At the heart of the Serengeti ecosystem lies an ancient phenomenon that is the largest movement of wildlife on earth. In pursuit of food and water, over one and a half million wildebeest and half a million zebra and antelope migrate north from the Serengeti to the adjoining Maasai Mara reserve in Kenya every year.
Vast herds of wildebeest spend the rainy season in the volcanic open plains below the Ngorongoro Crater and in the Southern Serengeti where the grass growth is most productive with a high nutrient content. This area is the starting point for one of the great wonders of the world: the Serengeti annual migration.
As the sea of grass provides little cover and the young are easy pickings for a variety of predators. Wildebeest have therefore evolved synchronized birthing, which means; about 90% of calves are born within a three-week period. With such a sudden and massive surge of available food, predators do not make any significant dent in the newborn calf population. Wildebeest calves can run minutes after they are born. Within three days the calves are strong enough to keep up with the herd.
As the grass is depleted in the Southern Serengeti the herds move to the plains and woodlands of the Serengeti's Western Corridor. For the migrants there is a high mortality rate due to injury and perhaps fatigue, so large numbers of griffon vultures follow the herds on their journey. Northwest from the short grass plains is the Grumeti River. This watercourse is their first real obstacle and gigantic Nile crocodiles (growing up to 6 meters in length) are waiting for the hesitant wildebeest to stumble at the crossing. Their livelihood is inextricably linked with the great migration. Moving with surprising stealth and speed, they prey upon the thirsty herds as they drink from and cross the river.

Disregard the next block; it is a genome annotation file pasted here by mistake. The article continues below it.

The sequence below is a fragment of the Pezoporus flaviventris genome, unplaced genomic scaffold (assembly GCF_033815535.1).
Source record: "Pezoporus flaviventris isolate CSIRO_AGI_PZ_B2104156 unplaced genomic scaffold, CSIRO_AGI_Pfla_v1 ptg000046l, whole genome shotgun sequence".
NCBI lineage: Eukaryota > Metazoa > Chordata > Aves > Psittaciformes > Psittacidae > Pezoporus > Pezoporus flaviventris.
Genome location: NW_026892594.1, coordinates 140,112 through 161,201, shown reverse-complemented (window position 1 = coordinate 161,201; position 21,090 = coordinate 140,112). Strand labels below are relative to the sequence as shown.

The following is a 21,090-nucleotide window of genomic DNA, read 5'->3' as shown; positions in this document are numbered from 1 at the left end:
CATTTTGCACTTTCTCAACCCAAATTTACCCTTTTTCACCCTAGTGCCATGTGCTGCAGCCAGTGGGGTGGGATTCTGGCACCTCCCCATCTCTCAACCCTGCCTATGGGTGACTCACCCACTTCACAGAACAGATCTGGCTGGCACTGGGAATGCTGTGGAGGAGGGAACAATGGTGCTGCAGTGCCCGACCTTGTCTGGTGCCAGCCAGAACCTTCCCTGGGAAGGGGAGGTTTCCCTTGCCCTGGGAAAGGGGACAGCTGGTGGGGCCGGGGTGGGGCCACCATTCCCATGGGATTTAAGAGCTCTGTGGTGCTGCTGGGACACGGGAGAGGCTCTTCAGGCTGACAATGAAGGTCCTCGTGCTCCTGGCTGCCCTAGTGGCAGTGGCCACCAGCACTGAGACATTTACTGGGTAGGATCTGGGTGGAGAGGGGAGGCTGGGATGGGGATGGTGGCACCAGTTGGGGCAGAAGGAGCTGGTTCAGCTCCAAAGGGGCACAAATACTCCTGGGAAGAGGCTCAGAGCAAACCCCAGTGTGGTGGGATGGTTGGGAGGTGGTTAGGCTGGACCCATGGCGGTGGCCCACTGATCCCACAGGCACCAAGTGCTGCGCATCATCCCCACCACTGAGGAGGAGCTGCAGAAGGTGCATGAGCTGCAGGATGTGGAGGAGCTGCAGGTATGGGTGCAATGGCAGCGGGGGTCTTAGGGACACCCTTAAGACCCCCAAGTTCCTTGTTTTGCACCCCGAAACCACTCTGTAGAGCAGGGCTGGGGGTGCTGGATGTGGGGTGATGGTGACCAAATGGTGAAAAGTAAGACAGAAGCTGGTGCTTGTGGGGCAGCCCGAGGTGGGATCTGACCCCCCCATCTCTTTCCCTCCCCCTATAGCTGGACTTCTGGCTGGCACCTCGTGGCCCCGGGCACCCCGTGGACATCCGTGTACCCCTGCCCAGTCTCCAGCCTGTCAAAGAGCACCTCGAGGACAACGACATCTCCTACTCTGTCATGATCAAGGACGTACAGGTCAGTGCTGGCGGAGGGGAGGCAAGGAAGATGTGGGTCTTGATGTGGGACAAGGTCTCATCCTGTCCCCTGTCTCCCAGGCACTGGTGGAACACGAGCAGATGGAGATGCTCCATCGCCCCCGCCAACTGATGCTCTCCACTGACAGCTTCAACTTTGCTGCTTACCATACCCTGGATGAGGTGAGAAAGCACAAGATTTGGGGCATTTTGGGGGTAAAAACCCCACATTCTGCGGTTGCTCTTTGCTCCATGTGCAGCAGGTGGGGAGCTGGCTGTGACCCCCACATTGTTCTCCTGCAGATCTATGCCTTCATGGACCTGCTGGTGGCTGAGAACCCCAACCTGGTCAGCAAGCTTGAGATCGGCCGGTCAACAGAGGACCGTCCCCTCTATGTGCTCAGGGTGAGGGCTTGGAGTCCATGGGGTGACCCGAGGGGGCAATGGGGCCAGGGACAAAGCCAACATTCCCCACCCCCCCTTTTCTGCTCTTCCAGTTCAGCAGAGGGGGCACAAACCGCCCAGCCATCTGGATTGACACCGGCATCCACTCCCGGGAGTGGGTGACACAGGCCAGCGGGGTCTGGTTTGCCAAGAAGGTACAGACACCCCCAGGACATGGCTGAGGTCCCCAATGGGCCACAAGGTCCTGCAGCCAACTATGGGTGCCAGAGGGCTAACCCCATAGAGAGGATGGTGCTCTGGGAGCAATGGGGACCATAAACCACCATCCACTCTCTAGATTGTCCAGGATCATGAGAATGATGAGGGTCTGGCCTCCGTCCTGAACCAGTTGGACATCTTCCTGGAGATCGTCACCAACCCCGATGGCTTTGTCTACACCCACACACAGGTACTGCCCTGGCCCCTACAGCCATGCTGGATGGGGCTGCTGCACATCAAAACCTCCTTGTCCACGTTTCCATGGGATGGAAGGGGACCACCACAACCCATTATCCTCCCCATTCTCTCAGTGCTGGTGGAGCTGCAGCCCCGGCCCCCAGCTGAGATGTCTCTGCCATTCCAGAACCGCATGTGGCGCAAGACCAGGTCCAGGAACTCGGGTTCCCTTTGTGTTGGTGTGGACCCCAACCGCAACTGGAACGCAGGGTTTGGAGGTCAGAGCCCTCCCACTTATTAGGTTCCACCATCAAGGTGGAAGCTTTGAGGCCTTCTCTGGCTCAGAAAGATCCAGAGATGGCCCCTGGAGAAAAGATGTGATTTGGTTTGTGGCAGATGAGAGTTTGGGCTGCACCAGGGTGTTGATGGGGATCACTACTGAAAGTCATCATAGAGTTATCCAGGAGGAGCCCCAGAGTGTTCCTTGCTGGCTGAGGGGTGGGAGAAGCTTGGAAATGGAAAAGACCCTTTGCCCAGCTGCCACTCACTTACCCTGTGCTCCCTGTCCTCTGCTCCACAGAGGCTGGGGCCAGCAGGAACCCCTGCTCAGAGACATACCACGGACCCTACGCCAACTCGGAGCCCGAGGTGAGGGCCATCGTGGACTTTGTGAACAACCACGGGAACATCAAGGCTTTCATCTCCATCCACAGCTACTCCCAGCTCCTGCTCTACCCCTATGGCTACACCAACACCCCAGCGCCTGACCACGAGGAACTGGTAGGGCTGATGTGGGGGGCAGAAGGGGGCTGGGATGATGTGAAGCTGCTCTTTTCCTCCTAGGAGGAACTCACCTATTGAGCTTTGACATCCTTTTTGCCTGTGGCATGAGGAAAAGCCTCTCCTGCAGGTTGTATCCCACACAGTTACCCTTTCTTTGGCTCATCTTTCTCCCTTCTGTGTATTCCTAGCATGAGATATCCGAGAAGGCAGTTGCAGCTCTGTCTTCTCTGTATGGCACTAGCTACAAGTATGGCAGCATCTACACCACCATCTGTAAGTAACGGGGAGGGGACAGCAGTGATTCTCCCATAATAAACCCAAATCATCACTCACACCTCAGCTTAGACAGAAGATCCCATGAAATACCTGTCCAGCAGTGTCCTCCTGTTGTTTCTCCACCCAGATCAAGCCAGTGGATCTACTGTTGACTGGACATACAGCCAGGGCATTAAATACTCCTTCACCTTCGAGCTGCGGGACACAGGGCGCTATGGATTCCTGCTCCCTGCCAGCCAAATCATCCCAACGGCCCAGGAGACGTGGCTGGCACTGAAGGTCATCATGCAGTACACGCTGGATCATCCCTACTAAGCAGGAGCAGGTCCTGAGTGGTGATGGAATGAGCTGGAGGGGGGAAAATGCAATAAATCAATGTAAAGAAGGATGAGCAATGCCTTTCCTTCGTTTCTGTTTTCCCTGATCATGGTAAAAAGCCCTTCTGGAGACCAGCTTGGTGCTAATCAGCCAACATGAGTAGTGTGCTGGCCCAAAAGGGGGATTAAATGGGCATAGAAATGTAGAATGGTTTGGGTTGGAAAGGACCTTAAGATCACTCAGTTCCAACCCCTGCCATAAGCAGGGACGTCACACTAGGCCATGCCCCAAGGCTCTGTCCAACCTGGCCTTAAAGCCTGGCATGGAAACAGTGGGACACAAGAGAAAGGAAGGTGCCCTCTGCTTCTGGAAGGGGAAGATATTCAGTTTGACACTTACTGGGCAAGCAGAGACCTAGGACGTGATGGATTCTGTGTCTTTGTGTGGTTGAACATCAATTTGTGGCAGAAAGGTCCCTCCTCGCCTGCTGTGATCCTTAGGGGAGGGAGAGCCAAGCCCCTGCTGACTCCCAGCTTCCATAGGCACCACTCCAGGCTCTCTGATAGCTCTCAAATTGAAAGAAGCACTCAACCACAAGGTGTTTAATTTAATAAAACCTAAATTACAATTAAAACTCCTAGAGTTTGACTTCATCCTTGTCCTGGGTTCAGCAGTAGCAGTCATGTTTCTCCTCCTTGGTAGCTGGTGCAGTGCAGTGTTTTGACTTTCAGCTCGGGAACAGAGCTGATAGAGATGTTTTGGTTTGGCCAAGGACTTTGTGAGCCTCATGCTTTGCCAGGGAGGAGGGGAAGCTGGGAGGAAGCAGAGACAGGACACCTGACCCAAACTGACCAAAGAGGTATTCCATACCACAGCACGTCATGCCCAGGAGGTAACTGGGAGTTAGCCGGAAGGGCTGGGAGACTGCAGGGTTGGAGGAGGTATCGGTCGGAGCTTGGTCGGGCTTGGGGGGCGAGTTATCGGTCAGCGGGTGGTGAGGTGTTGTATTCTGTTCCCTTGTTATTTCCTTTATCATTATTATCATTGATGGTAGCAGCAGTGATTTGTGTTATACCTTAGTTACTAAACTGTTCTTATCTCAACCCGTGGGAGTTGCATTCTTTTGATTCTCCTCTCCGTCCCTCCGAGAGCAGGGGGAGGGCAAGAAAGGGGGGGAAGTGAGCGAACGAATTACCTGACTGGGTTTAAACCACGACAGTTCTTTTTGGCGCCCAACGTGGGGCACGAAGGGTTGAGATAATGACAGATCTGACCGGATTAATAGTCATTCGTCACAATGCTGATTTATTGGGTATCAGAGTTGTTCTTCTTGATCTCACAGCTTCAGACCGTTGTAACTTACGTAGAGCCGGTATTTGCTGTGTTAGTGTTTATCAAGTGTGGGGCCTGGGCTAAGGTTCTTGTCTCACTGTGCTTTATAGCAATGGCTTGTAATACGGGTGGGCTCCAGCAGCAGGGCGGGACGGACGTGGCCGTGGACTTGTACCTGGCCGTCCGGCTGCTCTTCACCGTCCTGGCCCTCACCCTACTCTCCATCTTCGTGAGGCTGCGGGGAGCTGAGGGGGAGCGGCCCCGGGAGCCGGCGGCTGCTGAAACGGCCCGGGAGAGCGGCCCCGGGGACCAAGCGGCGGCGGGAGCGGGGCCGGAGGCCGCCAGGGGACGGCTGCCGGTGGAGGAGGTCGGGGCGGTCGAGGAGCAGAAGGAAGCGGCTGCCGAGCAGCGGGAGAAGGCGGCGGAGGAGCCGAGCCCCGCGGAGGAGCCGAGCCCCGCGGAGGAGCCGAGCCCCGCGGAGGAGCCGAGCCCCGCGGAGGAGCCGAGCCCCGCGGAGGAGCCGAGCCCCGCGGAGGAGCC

Following the rainfalls, the migration moves north before crossing the Kenyan border into the Maasai Mara. Nothing stops the stampeding hordes. Here again, they must cross a river, this time the Mara with its flotillas of hungry crocodiles. All is far from peaceful, for it is the rutting season and each male tries to establish a stamping ground. After moving westwards, the migration divides by some uncanny instinct, one group turning northeast and the other due north.
The mass of grunting wildebeests remain on the productive Mara grasslands until October or November during a time when the rest of the ecosystem is simply too dry to support them. And then, as the storm clouds gather in the south, the vast herds return to their breeding grounds, which, by the time they arrive, are once again green and lush.
In November, the army of animals returns southward to the replenished grasslands of the southern Serengeti, thereby completing the migratory cycle. The migration is rarely ever precisely the same in terms of timing and direction, as local conditions influence grass growth. So, it is that the wildebeest may move off the open plains earlier in some years, and remain in the northern woodlands for longer, in others.
Often the animals split into two groups as they move, resulting in one group moving on the western side and another group moving on the eastern side of the Serengeti, finally meeting up at Ndutu or in the Mara. Viewing of the Migration can therefore not be guaranteed.